Running out of oil -- and time:
The news last month that the vast Saudi oil fields are in decline is a far bigger story than most in the media, or the United States, seem to realize. We may begrudge the Saudis their 30-year stranglehold on the world economy. But even the possibility that the lords of oil have less of the stuff than advertised raises troubling questions. How long will the world's long-term oil supplies last? As important, what will the big importing nations, like the U.S., do the day world oil production hits its inevitable peak?
For more than a century, Western governments have been relentlessly upbeat about the long-term outlook for oil. Whenever pessimists claimed that supplies were running low — as they have many times — oil companies always seemed to discover huge new fields. It's now an article of faith among oil optimists, including those in the U.S. government, that global oil reserves won't run out for at least four decades, which seems like enough time to devise a whole suite of alternative energy technologies to smoothly and seamlessly replace oil.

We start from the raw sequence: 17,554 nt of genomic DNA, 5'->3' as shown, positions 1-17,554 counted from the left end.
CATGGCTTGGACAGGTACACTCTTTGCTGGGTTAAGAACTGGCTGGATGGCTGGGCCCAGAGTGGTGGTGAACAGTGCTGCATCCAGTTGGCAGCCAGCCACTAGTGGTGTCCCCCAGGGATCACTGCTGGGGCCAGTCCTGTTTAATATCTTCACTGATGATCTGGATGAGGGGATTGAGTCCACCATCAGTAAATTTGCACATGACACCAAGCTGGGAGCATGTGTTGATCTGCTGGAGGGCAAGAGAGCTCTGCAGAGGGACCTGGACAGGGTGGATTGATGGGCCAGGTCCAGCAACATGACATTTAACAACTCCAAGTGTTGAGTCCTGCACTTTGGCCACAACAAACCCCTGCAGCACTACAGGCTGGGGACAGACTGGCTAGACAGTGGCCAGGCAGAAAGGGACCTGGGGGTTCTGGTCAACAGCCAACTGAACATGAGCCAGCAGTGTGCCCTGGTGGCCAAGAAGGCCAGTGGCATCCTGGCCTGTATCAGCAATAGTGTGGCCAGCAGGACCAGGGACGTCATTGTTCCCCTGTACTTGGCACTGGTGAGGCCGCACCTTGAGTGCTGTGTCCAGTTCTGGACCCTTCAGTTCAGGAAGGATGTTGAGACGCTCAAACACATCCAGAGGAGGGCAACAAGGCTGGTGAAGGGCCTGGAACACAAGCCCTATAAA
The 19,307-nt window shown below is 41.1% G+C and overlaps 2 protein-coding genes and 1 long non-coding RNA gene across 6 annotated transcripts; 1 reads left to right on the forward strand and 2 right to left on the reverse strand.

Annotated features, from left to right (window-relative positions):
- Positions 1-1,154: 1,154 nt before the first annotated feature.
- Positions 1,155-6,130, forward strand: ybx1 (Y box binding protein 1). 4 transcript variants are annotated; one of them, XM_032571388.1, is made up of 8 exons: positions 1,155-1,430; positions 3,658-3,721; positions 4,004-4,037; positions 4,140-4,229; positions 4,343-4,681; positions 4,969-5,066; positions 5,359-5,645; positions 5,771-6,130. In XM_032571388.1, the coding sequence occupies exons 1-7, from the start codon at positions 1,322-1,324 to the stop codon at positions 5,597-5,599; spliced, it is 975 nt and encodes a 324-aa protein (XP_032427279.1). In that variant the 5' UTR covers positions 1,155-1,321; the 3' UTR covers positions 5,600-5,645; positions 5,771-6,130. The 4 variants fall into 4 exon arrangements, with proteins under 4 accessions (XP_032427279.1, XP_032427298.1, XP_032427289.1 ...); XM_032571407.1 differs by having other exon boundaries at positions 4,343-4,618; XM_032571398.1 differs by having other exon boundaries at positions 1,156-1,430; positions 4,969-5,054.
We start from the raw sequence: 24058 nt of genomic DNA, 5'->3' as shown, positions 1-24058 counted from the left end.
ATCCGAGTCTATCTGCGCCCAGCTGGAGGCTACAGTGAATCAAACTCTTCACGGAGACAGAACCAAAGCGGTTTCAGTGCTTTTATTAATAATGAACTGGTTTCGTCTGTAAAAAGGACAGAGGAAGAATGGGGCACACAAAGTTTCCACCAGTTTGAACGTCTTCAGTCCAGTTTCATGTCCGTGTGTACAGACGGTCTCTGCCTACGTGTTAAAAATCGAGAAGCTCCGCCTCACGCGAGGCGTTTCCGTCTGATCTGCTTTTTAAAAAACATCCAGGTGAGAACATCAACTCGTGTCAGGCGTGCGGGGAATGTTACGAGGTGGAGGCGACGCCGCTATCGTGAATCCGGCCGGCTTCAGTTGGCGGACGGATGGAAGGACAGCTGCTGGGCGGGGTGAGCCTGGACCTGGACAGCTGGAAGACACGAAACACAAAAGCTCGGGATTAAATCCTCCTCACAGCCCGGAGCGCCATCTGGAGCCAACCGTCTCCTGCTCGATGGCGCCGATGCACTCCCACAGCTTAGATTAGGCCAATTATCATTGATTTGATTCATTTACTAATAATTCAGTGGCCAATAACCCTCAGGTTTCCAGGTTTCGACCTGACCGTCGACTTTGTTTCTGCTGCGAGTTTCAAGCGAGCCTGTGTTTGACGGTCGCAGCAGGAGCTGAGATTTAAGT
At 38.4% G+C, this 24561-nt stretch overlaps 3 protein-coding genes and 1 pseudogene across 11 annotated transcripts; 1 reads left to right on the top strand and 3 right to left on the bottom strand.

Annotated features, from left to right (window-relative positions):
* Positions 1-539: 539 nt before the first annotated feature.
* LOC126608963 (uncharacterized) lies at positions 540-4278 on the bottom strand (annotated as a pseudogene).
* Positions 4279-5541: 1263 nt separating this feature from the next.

But such oil optimism, always questionable, is now more suspect than ever. True, we won't "run out" of oil tomorrow, or even 10 years from now. But the long-term picture is grim. In the first place, it's not a matter of running out of oil but of hitting a production peak. Since 1900, world oil production — that is, the number of barrels we can pump from the ground — has risen in near-perfect step with world oil demand. Today, demand stands at about 29 billion barrels of oil a year, and so does production. By 2020, demand may well be 45 billion barrels a year, by which time, we hope, oil companies will have upped production accordingly.